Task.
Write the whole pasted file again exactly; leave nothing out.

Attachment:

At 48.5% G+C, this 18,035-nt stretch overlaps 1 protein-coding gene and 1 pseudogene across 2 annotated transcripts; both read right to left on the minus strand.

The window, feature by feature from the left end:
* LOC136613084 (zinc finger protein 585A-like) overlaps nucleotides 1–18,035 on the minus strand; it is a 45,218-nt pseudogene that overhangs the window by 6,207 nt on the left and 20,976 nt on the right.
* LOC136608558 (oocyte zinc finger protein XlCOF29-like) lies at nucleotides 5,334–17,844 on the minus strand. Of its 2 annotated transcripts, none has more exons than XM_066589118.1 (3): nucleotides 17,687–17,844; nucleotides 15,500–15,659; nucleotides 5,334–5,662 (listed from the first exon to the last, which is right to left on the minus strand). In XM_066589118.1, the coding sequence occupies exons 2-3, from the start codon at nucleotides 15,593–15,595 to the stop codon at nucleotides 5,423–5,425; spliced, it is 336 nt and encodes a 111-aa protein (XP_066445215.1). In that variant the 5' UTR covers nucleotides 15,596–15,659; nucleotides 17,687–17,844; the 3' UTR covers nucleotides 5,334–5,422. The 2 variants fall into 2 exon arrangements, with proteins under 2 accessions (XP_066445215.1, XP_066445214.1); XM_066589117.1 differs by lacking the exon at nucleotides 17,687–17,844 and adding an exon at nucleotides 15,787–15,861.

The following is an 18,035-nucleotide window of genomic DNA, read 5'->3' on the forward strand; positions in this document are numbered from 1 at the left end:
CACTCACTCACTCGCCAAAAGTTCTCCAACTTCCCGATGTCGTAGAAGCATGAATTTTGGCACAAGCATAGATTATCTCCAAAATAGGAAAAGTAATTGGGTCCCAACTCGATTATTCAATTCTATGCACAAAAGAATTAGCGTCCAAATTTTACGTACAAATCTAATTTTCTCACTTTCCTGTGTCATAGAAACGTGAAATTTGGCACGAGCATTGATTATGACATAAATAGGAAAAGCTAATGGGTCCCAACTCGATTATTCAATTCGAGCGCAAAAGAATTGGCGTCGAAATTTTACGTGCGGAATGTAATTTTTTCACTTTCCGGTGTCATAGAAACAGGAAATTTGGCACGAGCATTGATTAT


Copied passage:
At 48.5% G+C, this 18,035-nt stretch overlaps 1 protein-coding gene and 1 pseudogene across 2 annotated transcripts; both read right to left on the minus strand.

The window, feature by feature from the left end:
* LOC136613084 (zinc finger protein 585A-like) overlaps nucleotides 1–18,035 on the minus strand; it is a 45,218-nt pseudogene that overhangs the window by 6,207 nt on the left and 20,976 nt on the right.
* LOC136608558 (oocyte zinc finger protein XlCOF29-like) lies at nucleotides 5,334–17,844 on the minus strand. Of its 2 annotated transcripts, none has more exons than XM_066589118.1 (3): nucleotides 17,687–17,844; nucleotides 15,500–15,659; nucleotides 5,334–5,662 (listed from the first exon to the last, which is right to left on the minus strand). In XM_066589118.1, the coding sequence occupies exons 2-3, from the start codon at nucleotides 15,593–15,595 to the stop codon at nucleotides 5,423–5,425; spliced, it is 336 nt and encodes a 111-aa protein (XP_066445215.1). In that variant the 5' UTR covers nucleotides 15,596–15,659; nucleotides 17,687–17,844; the 3' UTR covers nucleotides 5,334–5,422. The 2 variants fall into 2 exon arrangements, with proteins under 2 accessions (XP_066445215.1, XP_066445214.1); XM_066589117.1 differs by lacking the exon at nucleotides 17,687–17,844 and adding an exon at nucleotides 15,787–15,861.

The following is an 18,035-nucleotide window of genomic DNA, read 5'->3' on the forward strand; positions in this document are numbered from 1 at the left end:
CACTCACTCACTCGCCAAAAGTTCTCCAACTTCCCGATGTCGTAGAAGCATGAATTTTGGCACAAGCATAGATTATCTCCAAAATAGGAAAAGTAATTGGGTCCCAACTCGATTATTCAATTCTATGCACAAAAGAATTAGCGTCCAAATTTTACGTACAAATCTAATTTTCTCACTTTCCTGTGTCATAGAAACGTGAAATTTGGCACGAGCATTGATTATGACATAAATAGGAAAAGCTAATGGGTCCCAACTCGATTATTCAATTCGAGCGCAAAAGAATTGGCGTCGAAATTTTACGTGCGGAATGTAATTTTTTCACTTTCCGGTGTCATAGAAACAGGAAATTTGGCACGAGCATTGATTAT